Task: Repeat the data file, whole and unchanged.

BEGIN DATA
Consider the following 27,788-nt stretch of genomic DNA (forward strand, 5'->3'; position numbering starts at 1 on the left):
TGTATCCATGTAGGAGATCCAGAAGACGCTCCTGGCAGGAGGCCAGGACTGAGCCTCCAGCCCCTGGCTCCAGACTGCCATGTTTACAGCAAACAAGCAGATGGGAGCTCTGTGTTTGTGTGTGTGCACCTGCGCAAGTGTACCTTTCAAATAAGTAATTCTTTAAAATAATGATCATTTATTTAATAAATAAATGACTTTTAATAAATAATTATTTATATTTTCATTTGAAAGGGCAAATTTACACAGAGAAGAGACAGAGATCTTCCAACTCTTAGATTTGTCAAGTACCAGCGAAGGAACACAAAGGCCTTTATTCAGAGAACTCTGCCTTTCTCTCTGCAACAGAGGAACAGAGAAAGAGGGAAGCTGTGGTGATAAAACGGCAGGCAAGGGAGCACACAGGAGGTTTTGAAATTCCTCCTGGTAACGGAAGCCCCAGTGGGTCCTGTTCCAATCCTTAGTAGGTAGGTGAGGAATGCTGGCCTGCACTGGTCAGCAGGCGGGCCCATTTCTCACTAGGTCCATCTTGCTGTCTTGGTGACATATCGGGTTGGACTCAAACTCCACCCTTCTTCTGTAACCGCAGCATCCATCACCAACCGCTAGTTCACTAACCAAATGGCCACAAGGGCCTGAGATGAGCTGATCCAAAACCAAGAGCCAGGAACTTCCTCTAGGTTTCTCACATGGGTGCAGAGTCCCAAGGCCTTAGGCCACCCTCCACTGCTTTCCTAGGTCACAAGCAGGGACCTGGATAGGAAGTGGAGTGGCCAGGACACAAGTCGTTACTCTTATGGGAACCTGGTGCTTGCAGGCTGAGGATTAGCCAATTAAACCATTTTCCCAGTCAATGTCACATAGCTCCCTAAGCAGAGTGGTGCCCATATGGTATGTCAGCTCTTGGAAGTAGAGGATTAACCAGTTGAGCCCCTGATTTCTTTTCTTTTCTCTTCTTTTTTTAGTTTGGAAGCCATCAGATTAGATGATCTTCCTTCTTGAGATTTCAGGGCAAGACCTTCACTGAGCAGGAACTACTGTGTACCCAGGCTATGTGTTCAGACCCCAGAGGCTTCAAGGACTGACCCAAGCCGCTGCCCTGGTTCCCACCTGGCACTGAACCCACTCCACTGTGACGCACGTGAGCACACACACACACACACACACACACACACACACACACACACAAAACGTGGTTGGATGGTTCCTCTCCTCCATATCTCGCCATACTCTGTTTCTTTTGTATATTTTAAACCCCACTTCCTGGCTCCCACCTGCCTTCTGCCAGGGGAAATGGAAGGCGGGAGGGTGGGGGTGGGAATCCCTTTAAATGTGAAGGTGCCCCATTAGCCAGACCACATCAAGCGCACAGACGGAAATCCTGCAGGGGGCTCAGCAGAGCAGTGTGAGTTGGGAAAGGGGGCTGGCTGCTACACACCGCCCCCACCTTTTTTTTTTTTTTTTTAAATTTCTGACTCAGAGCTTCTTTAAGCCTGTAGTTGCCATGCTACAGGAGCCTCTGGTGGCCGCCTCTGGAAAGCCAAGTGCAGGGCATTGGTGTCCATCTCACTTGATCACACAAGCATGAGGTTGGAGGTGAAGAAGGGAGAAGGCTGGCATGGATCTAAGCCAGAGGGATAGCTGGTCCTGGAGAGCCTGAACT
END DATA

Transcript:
Consider the following 27,788-nt stretch of genomic DNA (forward strand, 5'->3'; position numbering starts at 1 on the left):
TGTATCCATGTAGGAGATCCAGAAGACGCTCCTGGCAGGAGGCCAGGACTGAGCCTCCAGCCCCTGGCTCCAGACTGCCATGTTTACAGCAAACAAGCAGATGGGAGCTCTGTGTTTGTGTGTGTGCACCTGCGCAAGTGTACCTTTCAAATAAGTAATTCTTTAAAATAATGATCATTTATTTAATAAATAAATGACTTTTAATAAATAATTATTTATATTTTCATTTGAAAGGGCAAATTTACACAGAGAAGAGACAGAGATCTTCCAACTCTTAGATTTGTCAAGTACCAGCGAAGGAACACAAAGGCCTTTATTCAGAGAACTCTGCCTTTCTCTCTGCAACAGAGGAACAGAGAAAGAGGGAAGCTGTGGTGATAAAACGGCAGGCAAGGGAGCACACAGGAGGTTTTGAAATTCCTCCTGGTAACGGAAGCCCCAGTGGGTCCTGTTCCAATCCTTAGTAGGTAGGTGAGGAATGCTGGCCTGCACTGGTCAGCAGGCGGGCCCATTTCTCACTAGGTCCATCTTGCTGTCTTGGTGACATATCGGGTTGGACTCAAACTCCACCCTTCTTCTGTAACCGCAGCATCCATCACCAACCGCTAGTTCACTAACCAAATGGCCACAAGGGCCTGAGATGAGCTGATCCAAAACCAAGAGCCAGGAACTTCCTCTAGGTTTCTCACATGGGTGCAGAGTCCCAAGGCCTTAGGCCACCCTCCACTGCTTTCCTAGGTCACAAGCAGGGACCTGGATAGGAAGTGGAGTGGCCAGGACACAAGTCGTTACTCTTATGGGAACCTGGTGCTTGCAGGCTGAGGATTAGCCAATTAAACCATTTTCCCAGTCAATGTCACATAGCTCCCTAAGCAGAGTGGTGCCCATATGGTATGTCAGCTCTTGGAAGTAGAGGATTAACCAGTTGAGCCCCTGATTTCTTTTCTTTTCTCTTCTTTTTTTAGTTTGGAAGCCATCAGATTAGATGATCTTCCTTCTTGAGATTTCAGGGCAAGACCTTCACTGAGCAGGAACTACTGTGTACCCAGGCTATGTGTTCAGACCCCAGAGGCTTCAAGGACTGACCCAAGCCGCTGCCCTGGTTCCCACCTGGCACTGAACCCACTCCACTGTGACGCACGTGAGCACACACACACACACACACACACACACACACACACACACACAAAACGTGGTTGGATGGTTCCTCTCCTCCATATCTCGCCATACTCTGTTTCTTTTGTATATTTTAAACCCCACTTCCTGGCTCCCACCTGCCTTCTGCCAGGGGAAATGGAAGGCGGGAGGGTGGGGGTGGGAATCCCTTTAAATGTGAAGGTGCCCCATTAGCCAGACCACATCAAGCGCACAGACGGAAATCCTGCAGGGGGCTCAGCAGAGCAGTGTGAGTTGGGAAAGGGGGCTGGCTGCTACACACCGCCCCCACCTTTTTTTTTTTTTTTTTAAATTTCTGACTCAGAGCTTCTTTAAGCCTGTAGTTGCCATGCTACAGGAGCCTCTGGTGGCCGCCTCTGGAAAGCCAAGTGCAGGGCATTGGTGTCCATCTCACTTGATCACACAAGCATGAGGTTGGAGGTGAAGAAGGGAGAAGGCTGGCATGGATCTAAGCCAGAGGGATAGCTGGTCCTGGAGAGCCTGAACT